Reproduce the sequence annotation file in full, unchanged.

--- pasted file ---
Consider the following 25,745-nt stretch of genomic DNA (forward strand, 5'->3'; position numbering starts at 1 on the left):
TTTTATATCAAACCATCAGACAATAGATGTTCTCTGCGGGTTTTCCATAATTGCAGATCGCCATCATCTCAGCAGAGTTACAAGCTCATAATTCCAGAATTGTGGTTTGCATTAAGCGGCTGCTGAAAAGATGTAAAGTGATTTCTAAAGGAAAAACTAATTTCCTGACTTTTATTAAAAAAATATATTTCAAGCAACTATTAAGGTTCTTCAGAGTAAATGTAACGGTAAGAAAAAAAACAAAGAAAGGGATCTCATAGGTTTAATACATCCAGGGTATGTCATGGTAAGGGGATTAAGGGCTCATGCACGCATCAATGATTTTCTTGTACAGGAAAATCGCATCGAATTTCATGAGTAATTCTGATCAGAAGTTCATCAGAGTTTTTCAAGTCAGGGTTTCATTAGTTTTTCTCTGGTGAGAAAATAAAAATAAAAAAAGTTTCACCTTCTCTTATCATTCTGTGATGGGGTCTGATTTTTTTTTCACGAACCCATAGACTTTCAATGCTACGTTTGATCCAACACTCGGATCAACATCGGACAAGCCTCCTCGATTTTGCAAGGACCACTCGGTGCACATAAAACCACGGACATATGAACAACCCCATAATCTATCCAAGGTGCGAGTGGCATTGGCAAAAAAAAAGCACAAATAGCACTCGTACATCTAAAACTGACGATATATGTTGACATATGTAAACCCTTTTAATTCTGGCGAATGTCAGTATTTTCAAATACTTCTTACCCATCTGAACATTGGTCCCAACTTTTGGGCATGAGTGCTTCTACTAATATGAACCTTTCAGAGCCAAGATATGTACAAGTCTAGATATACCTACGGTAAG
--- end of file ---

Consider the following 25,745-nt stretch of genomic DNA (forward strand, 5'->3'; position numbering starts at 1 on the left):
TTTTATATCAAACCATCAGACAATAGATGTTCTCTGCGGGTTTTCCATAATTGCAGATCGCCATCATCTCAGCAGAGTTACAAGCTCATAATTCCAGAATTGTGGTTTGCATTAAGCGGCTGCTGAAAAGATGTAAAGTGATTTCTAAAGGAAAAACTAATTTCCTGACTTTTATTAAAAAAATATATTTCAAGCAACTATTAAGGTTCTTCAGAGTAAATGTAACGGTAAGAAAAAAAACAAAGAAAGGGATCTCATAGGTTTAATACATCCAGGGTATGTCATGGTAAGGGGATTAAGGGCTCATGCACGCATCAATGATTTTCTTGTACAGGAAAATCGCATCGAATTTCATGAGTAATTCTGATCAGAAGTTCATCAGAGTTTTTCAAGTCAGGGTTTCATTAGTTTTTCTCTGGTGAGAAAATAAAAATAAAAAAAGTTTCACCTTCTCTTATCATTCTGTGATGGGGTCTGATTTTTTTTTCACGAACCCATAGACTTTCAATGCTACGTTTGATCCAACACTCGGATCAACATCGGACAAGCCTCCTCGATTTTGCAAGGACCACTCGGTGCACATAAAACCACGGACATATGAACAACCCCATAATCTATCCAAGGTGCGAGTGGCATTGGCAAAAAAAAAGCACAAATAGCACTCGTACATCTAAAACTGACGATATATGTTGACATATGTAAACCCTTTTAATTCTGGCGAATGTCAGTATTTTCAAATACTTCTTACCCATCTGAACATTGGTCCCAACTTTTGGGCATGAGTGCTTCTACTAATATGAACCTTTCAGAGCCAAGATATGTACAAGTCTAGATATACCTACGGTAAG